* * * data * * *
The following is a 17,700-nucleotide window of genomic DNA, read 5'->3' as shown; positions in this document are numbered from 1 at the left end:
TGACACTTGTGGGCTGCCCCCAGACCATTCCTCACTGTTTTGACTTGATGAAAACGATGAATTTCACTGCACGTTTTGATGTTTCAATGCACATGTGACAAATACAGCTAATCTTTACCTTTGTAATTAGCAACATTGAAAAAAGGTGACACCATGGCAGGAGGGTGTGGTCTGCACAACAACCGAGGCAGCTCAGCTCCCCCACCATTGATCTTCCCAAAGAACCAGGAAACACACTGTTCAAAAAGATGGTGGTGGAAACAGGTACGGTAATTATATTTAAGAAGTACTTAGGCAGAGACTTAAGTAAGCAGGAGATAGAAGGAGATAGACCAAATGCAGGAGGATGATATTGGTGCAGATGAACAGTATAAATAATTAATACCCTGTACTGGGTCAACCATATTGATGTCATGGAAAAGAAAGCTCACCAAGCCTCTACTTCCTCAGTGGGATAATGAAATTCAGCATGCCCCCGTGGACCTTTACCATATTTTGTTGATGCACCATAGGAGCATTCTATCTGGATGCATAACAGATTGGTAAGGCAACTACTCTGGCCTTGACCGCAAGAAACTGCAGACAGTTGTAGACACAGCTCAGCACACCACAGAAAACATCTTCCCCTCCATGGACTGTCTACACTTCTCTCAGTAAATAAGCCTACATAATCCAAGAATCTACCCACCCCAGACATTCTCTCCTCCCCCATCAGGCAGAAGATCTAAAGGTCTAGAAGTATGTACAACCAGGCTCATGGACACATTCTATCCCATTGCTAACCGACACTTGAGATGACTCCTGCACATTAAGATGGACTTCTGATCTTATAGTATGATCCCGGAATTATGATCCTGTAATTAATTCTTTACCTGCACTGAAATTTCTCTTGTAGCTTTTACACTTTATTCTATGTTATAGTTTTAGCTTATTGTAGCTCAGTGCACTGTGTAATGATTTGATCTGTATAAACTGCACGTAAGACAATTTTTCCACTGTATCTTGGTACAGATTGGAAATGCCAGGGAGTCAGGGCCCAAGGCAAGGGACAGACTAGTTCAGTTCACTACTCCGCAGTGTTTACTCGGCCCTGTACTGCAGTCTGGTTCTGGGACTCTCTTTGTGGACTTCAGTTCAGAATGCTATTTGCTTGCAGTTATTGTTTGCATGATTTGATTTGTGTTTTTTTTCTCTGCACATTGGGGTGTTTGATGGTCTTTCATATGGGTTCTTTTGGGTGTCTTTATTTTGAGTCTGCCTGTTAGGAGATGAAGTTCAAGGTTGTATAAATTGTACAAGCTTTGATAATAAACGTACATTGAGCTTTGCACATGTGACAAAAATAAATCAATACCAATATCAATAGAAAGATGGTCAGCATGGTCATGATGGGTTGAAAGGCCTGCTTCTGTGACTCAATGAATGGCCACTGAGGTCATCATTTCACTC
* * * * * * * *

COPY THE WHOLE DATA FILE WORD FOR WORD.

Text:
The following is a 17,700-nucleotide window of genomic DNA, read 5'->3' as shown; positions in this document are numbered from 1 at the left end:
TGACACTTGTGGGCTGCCCCCAGACCATTCCTCACTGTTTTGACTTGATGAAAACGATGAATTTCACTGCACGTTTTGATGTTTCAATGCACATGTGACAAATACAGCTAATCTTTACCTTTGTAATTAGCAACATTGAAAAAAGGTGACACCATGGCAGGAGGGTGTGGTCTGCACAACAACCGAGGCAGCTCAGCTCCCCCACCATTGATCTTCCCAAAGAACCAGGAAACACACTGTTCAAAAAGATGGTGGTGGAAACAGGTACGGTAATTATATTTAAGAAGTACTTAGGCAGAGACTTAAGTAAGCAGGAGATAGAAGGAGATAGACCAAATGCAGGAGGATGATATTGGTGCAGATGAACAGTATAAATAATTAATACCCTGTACTGGGTCAACCATATTGATGTCATGGAAAAGAAAGCTCACCAAGCCTCTACTTCCTCAGTGGGATAATGAAATTCAGCATGCCCCCGTGGACCTTTACCATATTTTGTTGATGCACCATAGGAGCATTCTATCTGGATGCATAACAGATTGGTAAGGCAACTACTCTGGCCTTGACCGCAAGAAACTGCAGACAGTTGTAGACACAGCTCAGCACACCACAGAAAACATCTTCCCCTCCATGGACTGTCTACACTTCTCTCAGTAAATAAGCCTACATAATCCAAGAATCTACCCACCCCAGACATTCTCTCCTCCCCCATCAGGCAGAAGATCTAAAGGTCTAGAAGTATGTACAACCAGGCTCATGGACACATTCTATCCCATTGCTAACCGACACTTGAGATGACTCCTGCACATTAAGATGGACTTCTGATCTTATAGTATGATCCCGGAATTATGATCCTGTAATTAATTCTTTACCTGCACTGAAATTTCTCTTGTAGCTTTTACACTTTATTCTATGTTATAGTTTTAGCTTATTGTAGCTCAGTGCACTGTGTAATGATTTGATCTGTATAAACTGCACGTAAGACAATTTTTCCACTGTATCTTGGTACAGATTGGAAATGCCAGGGAGTCAGGGCCCAAGGCAAGGGACAGACTAGTTCAGTTCACTACTCCGCAGTGTTTACTCGGCCCTGTACTGCAGTCTGGTTCTGGGACTCTCTTTGTGGACTTCAGTTCAGAATGCTATTTGCTTGCAGTTATTGTTTGCATGATTTGATTTGTGTTTTTTTTCTCTGCACATTGGGGTGTTTGATGGTCTTTCATATGGGTTCTTTTGGGTGTCTTTATTTTGAGTCTGCCTGTTAGGAGATGAAGTTCAAGGTTGTATAAATTGTACAAGCTTTGATAATAAACGTACATTGAGCTTTGCACATGTGACAAAAATAAATCAATACCAATATCAATAGAAAGATGGTCAGCATGGTCATGATGGGTTGAAAGGCCTGCTTCTGTGACTCAATGAATGGCCACTGAGGTCATCATTTCACTC